Sunday Oct 22

HooverPaul Paul Hoover has most recently published the poetry books Desolation:  Souvenir (2012), Sonnet 56 (2009), Edge and Fold (2006), and Poems in Spanish (2007).   Conaculta of Mexico City has published his volume In Idiom and Earth (En el idioma y en la tierra), translated into Spanish by Maria Baranda.  He edits New American Writing with Maxine Chernoff, with whom he has also translated the poetry of Friedrich Hoelderlin.

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Dwelling



You dwell at green lights
longer than expected.
Thoughts that had gone far
are slow in returning.

You pause before a panel
of highly reflective metal
and stay there, half in love.

A thousand dwellings,
all of them strange:
dripping of a faucet,
yawning of a cat.
On your way to the bathroom,
the squeaking of bats.

The moustache and the pipe,
so dreamlike in appearance.                                  
You have to live a while
to understand such things.

Reason is persuaded
by peaches and cream.
Anything held to a mirror
makes you want to dwell.                                                                                                                       

The gentleman moon-moth
in his cloak of white silk,
the courtship of earthworms—
who can say what’s real?

The dream surrounds us
with the grace of the strange.
Snow falls sideways,                                                 
and the owl flies so low
it’s mirrored in the pond.
The trees are covered
with sleeves of ice,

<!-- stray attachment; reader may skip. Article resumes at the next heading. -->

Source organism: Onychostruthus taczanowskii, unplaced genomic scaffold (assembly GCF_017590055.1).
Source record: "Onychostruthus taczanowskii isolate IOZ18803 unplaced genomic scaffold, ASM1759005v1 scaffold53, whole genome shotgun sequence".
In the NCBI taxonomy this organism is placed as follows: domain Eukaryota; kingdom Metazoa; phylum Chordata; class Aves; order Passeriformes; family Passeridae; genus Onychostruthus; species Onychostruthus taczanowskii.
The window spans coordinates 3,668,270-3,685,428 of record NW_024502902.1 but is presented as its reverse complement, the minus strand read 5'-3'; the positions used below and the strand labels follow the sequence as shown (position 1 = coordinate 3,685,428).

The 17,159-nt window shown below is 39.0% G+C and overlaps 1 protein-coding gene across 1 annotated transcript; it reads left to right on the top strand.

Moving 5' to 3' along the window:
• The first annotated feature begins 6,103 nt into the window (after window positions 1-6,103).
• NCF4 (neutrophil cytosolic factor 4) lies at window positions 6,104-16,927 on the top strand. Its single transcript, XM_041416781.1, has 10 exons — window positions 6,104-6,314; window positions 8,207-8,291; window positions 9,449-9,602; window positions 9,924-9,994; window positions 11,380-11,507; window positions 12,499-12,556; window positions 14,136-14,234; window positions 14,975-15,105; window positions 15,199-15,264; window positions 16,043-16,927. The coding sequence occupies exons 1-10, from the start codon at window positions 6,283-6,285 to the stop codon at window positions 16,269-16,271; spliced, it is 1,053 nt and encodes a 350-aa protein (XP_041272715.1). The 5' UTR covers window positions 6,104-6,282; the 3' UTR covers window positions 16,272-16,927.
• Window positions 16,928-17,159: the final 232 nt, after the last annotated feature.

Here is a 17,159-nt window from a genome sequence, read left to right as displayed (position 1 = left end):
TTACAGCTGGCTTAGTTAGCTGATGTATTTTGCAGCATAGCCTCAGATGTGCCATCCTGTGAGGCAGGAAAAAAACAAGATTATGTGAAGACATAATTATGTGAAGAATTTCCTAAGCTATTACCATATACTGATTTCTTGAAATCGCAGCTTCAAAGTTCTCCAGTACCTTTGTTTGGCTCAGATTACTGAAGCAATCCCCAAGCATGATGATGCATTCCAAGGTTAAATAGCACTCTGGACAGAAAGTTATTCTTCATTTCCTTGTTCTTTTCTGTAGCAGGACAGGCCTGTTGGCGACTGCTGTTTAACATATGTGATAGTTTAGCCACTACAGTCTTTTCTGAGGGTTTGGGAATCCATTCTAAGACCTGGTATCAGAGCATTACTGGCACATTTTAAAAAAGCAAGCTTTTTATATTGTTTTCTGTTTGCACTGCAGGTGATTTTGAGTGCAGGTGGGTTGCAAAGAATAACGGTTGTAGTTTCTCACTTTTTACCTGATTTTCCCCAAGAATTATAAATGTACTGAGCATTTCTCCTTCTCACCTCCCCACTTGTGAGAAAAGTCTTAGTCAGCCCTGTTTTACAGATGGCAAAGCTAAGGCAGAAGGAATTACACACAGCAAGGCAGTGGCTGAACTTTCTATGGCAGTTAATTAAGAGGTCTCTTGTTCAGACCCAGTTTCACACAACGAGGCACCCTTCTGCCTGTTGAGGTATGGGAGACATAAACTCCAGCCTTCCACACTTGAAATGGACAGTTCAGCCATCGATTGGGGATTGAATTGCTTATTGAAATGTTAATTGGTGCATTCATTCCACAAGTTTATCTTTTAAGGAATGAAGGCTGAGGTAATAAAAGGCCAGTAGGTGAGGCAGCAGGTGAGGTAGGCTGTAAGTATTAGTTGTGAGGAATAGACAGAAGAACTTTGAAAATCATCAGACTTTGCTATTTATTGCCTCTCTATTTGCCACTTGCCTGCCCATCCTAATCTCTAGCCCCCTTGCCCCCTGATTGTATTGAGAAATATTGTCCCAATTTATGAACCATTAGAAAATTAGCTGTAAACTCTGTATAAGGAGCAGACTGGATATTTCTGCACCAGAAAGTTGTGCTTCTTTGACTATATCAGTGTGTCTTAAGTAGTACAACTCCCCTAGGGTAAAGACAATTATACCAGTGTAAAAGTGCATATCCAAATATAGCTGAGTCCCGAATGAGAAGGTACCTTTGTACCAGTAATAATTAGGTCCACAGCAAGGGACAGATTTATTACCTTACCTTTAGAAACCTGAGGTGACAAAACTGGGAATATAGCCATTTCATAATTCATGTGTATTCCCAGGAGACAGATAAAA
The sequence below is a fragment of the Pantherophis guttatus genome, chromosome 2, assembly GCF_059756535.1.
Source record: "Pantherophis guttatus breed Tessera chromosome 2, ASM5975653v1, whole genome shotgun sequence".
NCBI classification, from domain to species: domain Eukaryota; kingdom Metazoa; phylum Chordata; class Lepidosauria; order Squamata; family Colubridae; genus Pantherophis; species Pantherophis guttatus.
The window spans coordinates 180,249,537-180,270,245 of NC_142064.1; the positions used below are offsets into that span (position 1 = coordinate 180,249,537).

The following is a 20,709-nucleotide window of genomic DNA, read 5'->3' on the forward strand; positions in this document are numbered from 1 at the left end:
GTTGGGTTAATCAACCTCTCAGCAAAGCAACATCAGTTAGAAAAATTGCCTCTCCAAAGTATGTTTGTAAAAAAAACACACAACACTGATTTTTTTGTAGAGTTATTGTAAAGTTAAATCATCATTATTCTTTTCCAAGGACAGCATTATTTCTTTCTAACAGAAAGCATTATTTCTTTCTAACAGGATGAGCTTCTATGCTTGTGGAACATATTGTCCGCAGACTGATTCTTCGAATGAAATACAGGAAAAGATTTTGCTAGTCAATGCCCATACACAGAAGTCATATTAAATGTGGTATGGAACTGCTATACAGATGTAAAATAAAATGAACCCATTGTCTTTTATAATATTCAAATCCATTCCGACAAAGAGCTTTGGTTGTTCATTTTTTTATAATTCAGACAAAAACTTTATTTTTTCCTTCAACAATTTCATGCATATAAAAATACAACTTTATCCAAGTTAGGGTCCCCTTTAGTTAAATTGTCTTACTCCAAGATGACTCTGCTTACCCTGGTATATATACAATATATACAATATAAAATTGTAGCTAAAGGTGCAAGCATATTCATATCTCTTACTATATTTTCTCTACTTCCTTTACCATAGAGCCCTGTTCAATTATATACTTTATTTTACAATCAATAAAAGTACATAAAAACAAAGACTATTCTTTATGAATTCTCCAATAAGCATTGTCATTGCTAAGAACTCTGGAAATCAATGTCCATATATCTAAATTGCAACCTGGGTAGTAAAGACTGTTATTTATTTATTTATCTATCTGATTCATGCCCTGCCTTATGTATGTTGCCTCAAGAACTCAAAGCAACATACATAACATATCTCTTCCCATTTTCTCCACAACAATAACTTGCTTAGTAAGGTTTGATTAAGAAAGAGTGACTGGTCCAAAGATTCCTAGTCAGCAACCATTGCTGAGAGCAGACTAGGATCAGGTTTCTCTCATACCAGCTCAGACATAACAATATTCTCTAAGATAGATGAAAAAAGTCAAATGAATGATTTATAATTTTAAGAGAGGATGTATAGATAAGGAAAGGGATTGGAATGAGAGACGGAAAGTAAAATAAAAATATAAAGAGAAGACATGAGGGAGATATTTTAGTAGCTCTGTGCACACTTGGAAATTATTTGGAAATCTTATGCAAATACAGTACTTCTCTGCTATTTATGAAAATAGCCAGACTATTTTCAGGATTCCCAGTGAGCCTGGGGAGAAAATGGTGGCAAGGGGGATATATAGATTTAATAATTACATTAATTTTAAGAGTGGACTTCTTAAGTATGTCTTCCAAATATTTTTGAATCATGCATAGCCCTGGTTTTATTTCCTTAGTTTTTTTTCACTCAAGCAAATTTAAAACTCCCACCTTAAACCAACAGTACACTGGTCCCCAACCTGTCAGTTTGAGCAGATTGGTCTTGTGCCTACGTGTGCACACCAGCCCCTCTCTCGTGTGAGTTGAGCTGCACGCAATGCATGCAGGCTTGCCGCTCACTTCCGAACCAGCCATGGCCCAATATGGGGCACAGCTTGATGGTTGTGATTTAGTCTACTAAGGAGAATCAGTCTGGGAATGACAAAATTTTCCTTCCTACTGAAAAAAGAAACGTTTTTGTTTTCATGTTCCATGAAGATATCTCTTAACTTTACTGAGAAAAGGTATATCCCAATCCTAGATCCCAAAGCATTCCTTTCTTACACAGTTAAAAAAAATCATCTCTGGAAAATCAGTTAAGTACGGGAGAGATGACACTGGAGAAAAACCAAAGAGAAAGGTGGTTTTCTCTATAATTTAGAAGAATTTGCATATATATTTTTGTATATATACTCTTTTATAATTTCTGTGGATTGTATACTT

a window by its light.
We are near a dwelling,
Horseman, pass by.





Famous



Famous snow falling,
covering a mountain famous for its snow.
Famous cedars leaning in the wind.

A stone is famous at the bottom of the river.
But the river is normal enough.
It goes from here to there.

The famous dust is falling,
in nondescript corners and the famous corners, too,
where you stood or I stood

and someone will be standing
for the first time soon. Cup famous for some reason,  
bowl famous to its spoon.

Sunlight famous, most famous of all
as it climbs the garden wall.
Famous moon, coming through night

notorious for its darkness,
and Earth that is famous only on Earth,
with its sweet smell of history.





After John Clare



I have no wall, no house, no bed,
no love to spread my song upon,
no tongue, no mind, no soft rewards:
imagined grief, imagined gain.

I have no woman, lip and bone,
no double life, a single stone to stand upon.

I have no sun, no sign.
The rivers are double-deep,
the shallows overrun.

But I have time, patience, faith,
a life so save and one to waste.
I have half the problem solved,
a fifth of heart, a reef of skin.
Who grieves but me? No one.